Pope Francis’s Coat of Arms Features Jesuit Emblem
Tags: Jesuit, jesuits, Pope, Pope Francis, Society of Jesus, Vatican
Pope Francis’s papal coat of arms was released today, and it features the Jesuit seal: IHS surrounded by a sunburst. The IHS monogram is the first three letters in Greek for the name of Jesus. A cross pierces the H in red, and there are three black nails under the letters.
Below the sunburst on the bottom left of the shield is a star symbolizing Mary, and at the bottom right of the shield is a nard flower, representing Joseph. The seal is almost the same as the one the pope used as a bishop, with the addition of the papal mitre hat and papal keys behind the shield.
Below the seal is Francis’s motto, the same motto he chose as a bishop, “Miserando atque eligendo.” Meaning “lowly but chosen,” the motto is translated from Latin as “because he saw him through the eyes of mercy and chose him” and references the story of Jesus choosing the tax collector, Matthew, as one of his apostles.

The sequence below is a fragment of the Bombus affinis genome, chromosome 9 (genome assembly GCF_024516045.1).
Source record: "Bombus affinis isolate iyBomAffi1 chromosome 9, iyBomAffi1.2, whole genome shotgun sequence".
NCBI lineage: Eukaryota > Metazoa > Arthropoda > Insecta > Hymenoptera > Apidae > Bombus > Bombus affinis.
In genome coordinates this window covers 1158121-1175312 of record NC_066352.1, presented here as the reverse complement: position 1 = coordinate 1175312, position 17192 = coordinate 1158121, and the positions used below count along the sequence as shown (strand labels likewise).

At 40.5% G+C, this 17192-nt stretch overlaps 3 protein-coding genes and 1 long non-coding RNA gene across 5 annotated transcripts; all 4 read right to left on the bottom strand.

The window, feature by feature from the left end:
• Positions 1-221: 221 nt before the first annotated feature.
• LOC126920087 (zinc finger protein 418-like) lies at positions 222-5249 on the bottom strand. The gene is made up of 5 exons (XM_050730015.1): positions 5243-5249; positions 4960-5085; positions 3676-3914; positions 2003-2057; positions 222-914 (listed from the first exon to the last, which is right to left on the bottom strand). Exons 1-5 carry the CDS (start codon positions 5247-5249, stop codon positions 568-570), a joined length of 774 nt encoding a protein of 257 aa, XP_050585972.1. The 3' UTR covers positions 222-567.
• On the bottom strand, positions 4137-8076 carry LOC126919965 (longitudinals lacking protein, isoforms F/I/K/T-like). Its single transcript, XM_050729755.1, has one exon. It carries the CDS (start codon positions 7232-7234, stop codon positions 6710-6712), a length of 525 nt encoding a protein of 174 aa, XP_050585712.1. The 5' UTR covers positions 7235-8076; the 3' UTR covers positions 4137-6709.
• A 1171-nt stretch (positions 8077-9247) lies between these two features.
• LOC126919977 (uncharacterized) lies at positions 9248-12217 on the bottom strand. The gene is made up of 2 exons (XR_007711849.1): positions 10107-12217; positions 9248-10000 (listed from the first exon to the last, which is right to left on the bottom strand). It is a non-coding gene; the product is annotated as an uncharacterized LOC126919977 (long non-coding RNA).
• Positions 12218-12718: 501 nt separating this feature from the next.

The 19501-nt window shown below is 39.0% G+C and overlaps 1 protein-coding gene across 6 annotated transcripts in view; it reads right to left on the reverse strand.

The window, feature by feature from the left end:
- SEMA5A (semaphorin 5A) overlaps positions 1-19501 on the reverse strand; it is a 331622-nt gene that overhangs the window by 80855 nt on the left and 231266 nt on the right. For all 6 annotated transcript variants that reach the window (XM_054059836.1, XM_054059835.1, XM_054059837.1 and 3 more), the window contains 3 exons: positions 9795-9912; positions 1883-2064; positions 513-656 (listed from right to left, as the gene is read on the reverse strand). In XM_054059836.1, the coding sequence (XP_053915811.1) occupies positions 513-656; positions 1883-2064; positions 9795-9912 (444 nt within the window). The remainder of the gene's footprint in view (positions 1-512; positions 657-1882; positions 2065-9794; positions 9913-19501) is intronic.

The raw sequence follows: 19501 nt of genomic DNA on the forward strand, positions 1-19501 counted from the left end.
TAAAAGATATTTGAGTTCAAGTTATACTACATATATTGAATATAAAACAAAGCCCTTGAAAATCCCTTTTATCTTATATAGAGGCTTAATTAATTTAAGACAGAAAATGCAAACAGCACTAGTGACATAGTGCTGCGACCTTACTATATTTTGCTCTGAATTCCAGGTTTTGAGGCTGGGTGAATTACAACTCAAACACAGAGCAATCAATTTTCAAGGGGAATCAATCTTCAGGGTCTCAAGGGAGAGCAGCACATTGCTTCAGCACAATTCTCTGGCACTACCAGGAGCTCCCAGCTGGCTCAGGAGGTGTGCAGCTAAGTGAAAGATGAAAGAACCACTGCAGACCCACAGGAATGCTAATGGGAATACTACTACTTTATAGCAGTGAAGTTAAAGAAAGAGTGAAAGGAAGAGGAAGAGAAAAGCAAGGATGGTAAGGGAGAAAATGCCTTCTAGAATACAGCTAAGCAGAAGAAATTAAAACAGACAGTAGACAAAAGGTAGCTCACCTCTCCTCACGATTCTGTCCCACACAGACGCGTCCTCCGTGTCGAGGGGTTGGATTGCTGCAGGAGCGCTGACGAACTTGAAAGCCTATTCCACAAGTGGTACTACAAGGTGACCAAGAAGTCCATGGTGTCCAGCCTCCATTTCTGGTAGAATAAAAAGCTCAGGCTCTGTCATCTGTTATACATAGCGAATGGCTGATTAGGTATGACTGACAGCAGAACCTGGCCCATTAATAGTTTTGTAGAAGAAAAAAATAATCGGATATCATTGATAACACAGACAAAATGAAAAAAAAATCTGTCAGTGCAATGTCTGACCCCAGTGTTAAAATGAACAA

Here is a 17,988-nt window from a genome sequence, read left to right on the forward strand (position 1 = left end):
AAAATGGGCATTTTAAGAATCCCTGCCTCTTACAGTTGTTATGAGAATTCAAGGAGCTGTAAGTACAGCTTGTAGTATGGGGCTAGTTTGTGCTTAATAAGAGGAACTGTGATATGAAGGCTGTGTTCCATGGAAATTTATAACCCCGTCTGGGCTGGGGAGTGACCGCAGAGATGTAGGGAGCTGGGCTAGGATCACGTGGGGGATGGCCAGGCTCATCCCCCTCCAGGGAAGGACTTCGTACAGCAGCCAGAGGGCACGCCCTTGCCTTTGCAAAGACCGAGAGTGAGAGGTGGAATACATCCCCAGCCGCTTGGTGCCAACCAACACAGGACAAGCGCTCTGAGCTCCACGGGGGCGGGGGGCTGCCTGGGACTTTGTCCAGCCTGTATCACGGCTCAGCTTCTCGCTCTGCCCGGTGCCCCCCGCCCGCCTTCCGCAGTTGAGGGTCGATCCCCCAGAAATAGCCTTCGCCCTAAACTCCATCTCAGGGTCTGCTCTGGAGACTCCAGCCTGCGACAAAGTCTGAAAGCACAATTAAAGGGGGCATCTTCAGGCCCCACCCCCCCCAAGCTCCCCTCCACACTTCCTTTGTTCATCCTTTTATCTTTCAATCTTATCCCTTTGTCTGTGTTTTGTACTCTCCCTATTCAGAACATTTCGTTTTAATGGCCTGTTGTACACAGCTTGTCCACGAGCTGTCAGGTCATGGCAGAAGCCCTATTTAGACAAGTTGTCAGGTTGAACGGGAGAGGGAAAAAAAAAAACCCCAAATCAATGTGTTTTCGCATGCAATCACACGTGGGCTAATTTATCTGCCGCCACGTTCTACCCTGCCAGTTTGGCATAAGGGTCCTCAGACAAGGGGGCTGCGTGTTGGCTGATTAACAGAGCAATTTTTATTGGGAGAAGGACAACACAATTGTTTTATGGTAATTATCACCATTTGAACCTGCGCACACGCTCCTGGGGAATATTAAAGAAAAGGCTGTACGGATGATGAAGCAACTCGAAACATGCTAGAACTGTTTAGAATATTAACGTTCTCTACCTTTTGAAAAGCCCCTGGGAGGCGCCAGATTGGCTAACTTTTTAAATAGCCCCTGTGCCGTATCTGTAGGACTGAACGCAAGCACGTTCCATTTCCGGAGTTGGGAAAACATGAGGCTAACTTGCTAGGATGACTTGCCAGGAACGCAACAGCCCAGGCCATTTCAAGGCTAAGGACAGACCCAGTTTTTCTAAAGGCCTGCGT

St. Bede the Venerable, an English eighth-century Christian writer and doctor of the church, first used this motto in his homily about the calling of St. Matthew by Jesus, focusing on divine mercy. Jesus saw the tax collector, Matthew, sitting at a customs post and said to him, “Follow me.” St. Bede explained, “Jesus saw Matthew, not merely in the usual sense, but more significantly with his merciful understanding of men.”
According to the Vatican, this homily has taken on special significance in the pope’s life and spiritual journey: it was on the feast of St. Matthew in 1953 that 17-year-old Jorge Bergoglio felt the call to religious life in the footsteps of Saint Ignatius of Loyola.